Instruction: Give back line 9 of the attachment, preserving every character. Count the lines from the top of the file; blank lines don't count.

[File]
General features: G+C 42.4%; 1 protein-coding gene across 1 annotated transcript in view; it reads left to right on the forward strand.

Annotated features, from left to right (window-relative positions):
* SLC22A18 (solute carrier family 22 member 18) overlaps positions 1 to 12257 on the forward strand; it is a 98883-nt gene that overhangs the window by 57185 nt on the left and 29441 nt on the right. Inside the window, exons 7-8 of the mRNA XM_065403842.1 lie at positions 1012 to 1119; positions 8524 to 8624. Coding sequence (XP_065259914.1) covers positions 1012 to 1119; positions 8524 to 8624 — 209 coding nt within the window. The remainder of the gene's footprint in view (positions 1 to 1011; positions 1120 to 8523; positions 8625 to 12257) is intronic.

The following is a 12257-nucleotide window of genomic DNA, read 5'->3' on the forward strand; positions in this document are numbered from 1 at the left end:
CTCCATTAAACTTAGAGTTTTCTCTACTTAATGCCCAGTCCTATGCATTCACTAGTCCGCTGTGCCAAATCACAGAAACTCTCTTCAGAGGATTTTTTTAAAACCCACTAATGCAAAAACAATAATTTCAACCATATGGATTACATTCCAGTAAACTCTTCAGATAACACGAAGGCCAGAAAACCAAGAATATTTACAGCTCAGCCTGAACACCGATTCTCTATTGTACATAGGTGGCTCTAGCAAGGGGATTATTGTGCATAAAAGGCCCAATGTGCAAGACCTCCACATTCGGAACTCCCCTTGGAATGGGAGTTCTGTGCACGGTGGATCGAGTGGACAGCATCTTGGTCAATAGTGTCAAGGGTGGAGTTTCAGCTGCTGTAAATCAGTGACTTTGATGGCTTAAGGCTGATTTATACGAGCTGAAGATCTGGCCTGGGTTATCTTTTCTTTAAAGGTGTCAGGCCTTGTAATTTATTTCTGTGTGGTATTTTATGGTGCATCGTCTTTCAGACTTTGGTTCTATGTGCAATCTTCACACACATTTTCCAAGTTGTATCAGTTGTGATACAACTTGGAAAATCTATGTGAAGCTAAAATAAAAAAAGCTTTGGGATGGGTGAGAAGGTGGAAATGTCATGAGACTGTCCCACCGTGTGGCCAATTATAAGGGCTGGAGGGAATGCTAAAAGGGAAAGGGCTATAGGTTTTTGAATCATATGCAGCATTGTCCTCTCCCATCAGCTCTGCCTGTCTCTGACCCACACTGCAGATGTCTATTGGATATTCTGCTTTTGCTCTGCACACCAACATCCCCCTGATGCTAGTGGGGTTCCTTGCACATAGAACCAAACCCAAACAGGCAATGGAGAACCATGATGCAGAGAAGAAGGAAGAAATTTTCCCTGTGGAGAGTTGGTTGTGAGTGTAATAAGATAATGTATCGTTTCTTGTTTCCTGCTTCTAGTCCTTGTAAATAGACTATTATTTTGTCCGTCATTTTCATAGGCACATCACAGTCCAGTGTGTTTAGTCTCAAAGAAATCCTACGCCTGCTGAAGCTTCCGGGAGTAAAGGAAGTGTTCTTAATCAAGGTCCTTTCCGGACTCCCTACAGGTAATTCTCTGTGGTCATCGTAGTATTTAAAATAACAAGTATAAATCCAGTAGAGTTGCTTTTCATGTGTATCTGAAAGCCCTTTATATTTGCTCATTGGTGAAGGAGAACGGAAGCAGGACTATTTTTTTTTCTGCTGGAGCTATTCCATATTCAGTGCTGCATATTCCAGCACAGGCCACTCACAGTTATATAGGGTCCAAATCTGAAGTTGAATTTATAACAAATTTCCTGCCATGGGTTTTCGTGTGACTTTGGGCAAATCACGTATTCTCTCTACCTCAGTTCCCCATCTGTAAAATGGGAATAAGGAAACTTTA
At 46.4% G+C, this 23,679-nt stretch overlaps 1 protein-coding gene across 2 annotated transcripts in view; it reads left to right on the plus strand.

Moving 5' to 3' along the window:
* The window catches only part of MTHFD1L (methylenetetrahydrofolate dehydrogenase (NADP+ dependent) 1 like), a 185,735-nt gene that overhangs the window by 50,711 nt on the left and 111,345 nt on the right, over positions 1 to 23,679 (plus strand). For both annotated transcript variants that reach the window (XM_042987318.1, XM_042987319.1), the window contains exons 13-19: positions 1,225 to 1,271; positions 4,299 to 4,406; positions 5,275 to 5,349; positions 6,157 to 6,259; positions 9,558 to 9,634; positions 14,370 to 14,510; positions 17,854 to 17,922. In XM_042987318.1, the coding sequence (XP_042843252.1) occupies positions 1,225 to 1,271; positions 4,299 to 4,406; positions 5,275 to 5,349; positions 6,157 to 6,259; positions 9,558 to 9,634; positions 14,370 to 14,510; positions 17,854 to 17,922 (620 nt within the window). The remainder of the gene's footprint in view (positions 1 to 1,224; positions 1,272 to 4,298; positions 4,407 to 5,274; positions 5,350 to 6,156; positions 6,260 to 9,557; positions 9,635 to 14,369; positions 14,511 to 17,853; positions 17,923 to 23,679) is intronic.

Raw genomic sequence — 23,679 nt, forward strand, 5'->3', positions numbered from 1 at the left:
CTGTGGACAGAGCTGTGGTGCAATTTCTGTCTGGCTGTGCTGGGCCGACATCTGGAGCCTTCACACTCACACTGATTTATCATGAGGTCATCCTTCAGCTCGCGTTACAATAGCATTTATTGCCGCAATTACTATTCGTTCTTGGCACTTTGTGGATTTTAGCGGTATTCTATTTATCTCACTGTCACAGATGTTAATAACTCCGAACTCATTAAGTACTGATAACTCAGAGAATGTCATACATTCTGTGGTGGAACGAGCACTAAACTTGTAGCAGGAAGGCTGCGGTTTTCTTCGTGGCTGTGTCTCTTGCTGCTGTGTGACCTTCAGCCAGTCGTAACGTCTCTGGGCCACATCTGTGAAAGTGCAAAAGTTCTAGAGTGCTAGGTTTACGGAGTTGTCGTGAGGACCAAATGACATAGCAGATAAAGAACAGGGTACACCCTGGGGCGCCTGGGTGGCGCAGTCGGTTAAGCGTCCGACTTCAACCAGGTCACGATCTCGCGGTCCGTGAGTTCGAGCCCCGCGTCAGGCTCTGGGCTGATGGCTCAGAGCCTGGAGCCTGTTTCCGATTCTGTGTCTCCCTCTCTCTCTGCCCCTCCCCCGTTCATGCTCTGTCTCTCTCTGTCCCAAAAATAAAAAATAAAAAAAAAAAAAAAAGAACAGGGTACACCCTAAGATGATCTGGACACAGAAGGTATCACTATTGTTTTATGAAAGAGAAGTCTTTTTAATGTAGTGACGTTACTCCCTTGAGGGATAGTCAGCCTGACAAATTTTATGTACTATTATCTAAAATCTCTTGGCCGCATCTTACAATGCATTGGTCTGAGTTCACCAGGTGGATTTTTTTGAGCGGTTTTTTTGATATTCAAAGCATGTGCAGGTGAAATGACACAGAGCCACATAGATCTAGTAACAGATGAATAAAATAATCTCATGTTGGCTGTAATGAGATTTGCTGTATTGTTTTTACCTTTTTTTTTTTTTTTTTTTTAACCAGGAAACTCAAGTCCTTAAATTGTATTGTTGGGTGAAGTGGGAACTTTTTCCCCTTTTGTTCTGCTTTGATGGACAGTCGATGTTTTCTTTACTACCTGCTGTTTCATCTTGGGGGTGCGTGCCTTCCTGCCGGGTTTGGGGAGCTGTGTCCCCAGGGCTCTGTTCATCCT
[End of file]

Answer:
Raw genomic sequence — 23,679 nt, forward strand, 5'->3', positions numbered from 1 at the left: